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I'm generating a planetary classification system for a sci-fi universe. Right now I'm basing part of it off of Sudarsky's theoretical classification of gas giants (https://en.m.wikipedia.org/wiki/Sudarsky%27s_gas_giant_classification) which classifies gas giants according to the cloud composition likely to be found in a given temperature range. I plan to extend this classifications to include terrestrial planets.

Sudarsky classifies them as follows:

Class I: less than 150 K, ammonia clouds

Class II: Below 250 K, water clouds

Class III: Between 350 K and 800 K, no clouds

Class IV: above 900 K, alkali metal clouds

Class V: above 1400 K, silicate clouds.

My question is twofold:

  1. what are other compounds that can create clouds in these temperature ranges?
  2. what are some likely compositions for the atmospheres themselves at these temperature ranges?

Edit: to clarify, this is specifically for terrestrial planets with atmospheres (<4 Earth masses) rather than gas giants or gas dwarves, which I'm aware are mostly hydrogen/helium at any temperature range.

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what are other compounds that can create clouds in these temperature ranges?

The first obvious one you're missing is methane... Titan, for example, has clouds of methane (or possibly ethane) which can likely produce methane rain.

The second obvious one is sulphuric acid, as represented in Venus' atmosphere, which is produced from sulphur dioxide, carbon dioxide and water. It is more of a haze than forming nice clouds, but it is an important opaque volatile so I'll include it here. Io gets sulphur dioxide too, but much less of it and so doesn't form clouds. Other atmospheres rich in sulphate aerosols seem quite plausible, and could also form from hydrogen sulphide.

I believe it is also possible to get CO2 clouds under the right conditions... Mars sometimes develops these but I don't know if you're likely to get significant cloud formation as you might get with eg. water, but I'll include it for completeness.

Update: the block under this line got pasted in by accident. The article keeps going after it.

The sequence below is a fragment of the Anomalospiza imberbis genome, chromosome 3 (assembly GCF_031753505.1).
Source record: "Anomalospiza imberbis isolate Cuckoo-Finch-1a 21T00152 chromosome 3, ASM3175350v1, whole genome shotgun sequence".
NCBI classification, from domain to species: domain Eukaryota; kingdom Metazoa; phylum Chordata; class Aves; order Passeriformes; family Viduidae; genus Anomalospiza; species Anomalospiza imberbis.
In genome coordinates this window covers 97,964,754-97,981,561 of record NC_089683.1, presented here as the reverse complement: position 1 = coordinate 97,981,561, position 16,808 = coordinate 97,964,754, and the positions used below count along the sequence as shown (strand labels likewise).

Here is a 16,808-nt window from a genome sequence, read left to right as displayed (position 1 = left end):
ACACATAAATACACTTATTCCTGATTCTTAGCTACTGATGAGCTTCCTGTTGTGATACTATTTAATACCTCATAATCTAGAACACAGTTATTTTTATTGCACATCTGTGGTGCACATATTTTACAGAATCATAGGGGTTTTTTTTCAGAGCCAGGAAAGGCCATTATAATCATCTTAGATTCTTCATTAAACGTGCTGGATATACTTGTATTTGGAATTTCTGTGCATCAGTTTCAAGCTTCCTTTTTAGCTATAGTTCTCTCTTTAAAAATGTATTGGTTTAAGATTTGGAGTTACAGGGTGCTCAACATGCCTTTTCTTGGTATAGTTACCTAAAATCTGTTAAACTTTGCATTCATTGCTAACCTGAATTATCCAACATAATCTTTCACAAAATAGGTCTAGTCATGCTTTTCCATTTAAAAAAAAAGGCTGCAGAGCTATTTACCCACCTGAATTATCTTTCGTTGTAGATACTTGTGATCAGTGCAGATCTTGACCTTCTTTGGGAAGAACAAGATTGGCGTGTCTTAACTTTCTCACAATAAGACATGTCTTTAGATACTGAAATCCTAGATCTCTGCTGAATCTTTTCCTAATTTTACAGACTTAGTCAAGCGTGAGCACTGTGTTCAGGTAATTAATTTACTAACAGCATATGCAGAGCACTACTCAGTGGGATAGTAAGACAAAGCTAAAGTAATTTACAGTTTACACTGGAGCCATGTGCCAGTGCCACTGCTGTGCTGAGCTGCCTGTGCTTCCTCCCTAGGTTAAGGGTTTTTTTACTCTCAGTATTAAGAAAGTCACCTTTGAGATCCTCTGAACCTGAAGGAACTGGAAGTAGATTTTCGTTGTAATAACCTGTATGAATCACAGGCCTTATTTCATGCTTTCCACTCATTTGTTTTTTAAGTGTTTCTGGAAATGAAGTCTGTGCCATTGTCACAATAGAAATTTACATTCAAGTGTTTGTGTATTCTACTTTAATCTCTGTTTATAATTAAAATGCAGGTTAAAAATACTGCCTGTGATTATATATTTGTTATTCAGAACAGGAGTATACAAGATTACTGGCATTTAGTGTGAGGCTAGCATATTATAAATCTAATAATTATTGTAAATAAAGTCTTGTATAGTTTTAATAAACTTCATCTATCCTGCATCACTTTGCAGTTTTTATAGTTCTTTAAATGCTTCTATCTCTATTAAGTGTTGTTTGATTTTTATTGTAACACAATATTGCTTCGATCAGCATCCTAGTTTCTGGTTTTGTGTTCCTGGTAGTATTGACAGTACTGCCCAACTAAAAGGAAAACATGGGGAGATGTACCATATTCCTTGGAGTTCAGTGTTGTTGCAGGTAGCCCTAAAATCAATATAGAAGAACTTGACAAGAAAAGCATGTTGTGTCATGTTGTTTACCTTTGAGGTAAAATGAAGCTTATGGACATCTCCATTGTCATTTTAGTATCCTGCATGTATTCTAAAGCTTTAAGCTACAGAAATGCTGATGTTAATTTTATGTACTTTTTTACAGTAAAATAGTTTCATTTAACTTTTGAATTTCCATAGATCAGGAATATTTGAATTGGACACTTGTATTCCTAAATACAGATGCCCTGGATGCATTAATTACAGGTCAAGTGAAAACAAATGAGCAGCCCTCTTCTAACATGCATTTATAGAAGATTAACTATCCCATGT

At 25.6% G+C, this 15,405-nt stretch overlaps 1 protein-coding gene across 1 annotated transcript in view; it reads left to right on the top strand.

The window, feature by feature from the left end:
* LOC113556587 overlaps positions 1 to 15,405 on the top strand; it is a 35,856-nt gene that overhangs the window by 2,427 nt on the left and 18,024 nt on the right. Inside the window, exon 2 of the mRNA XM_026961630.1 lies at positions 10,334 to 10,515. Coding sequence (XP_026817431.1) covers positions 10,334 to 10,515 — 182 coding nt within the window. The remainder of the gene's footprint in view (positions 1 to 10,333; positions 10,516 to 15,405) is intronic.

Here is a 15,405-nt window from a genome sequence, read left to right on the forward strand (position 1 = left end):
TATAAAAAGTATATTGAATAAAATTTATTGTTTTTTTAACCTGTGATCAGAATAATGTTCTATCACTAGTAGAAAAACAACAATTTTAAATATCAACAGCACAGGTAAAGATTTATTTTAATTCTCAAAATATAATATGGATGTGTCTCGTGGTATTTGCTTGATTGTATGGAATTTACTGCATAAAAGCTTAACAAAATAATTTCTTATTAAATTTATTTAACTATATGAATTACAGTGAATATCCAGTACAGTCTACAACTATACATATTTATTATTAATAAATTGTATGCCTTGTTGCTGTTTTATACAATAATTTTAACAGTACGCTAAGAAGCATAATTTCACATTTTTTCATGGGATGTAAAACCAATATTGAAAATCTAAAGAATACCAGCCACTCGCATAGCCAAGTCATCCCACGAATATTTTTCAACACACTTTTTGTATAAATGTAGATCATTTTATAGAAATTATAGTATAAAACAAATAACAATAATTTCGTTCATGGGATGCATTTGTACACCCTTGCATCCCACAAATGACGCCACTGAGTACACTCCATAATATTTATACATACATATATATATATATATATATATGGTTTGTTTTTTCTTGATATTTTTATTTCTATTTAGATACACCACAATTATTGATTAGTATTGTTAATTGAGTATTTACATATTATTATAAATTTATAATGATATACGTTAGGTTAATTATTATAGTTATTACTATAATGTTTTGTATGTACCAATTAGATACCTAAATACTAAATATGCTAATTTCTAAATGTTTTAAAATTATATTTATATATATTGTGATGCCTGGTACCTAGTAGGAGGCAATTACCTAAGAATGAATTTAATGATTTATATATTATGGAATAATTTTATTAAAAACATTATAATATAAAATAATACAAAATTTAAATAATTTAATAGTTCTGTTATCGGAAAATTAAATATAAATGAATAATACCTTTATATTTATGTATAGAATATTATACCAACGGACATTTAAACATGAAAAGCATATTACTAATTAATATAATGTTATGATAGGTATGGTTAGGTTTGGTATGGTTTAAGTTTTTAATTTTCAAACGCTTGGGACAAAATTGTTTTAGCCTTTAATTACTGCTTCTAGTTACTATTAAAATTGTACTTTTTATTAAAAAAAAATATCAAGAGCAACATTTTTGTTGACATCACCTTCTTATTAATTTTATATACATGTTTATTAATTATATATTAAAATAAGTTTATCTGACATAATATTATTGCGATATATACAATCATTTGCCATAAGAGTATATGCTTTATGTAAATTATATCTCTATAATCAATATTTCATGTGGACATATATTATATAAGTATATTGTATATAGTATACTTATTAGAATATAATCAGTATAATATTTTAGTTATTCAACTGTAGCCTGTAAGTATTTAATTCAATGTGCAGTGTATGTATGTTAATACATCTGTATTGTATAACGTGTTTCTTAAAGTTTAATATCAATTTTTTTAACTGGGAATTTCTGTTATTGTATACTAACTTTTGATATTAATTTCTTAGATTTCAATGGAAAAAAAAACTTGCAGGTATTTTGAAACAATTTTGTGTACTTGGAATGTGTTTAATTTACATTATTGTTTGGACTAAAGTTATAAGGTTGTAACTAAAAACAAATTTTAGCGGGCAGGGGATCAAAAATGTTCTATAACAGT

There are probably some other volatiles that could form clouds, but I don't know what they might be. If you felt sufficiently keen, you could ask on the astronomy SE site.

what are some likely compositions for the atmospheres themselves at these temperature ranges?

A potentially useful magic phrase here is Jeans' Escape, or atmospheric escape. Basically, if the temperature is high enough or the gravity is low enough, lighter volatiles will simply escape from a planet's atmosphere into space. That's what has happened with Earth's hydrogen and helium, for example. The atmosphere will therefore largely consist of the lightest volatiles that are too heavy to escape over geological timescales.

This handy diagram pops up all over the place:

Jeans' Escape diagram

The underlying principle could be extended to any volatile that took your fancy. Do note that other effects (such as solar wind pressure on worlds without a magnetic field) will strip away atmospheres even on reasonably sized, cool worlds like Mars.

This should also show you that the simplistic temperature-based categorisation you've got above can also depend on other factors:

Class III: Between 350 K and 800 K, no clouds

Sudarsky's classes may be suitable for gas planets but not terrestrial ones... Gliese 1214b appears to be a water world with a temperature of 400-550K, and may in fact have clouds. Obviously there's some speculation involved here, but it is important to realise that any classification system is going to be imperfect.

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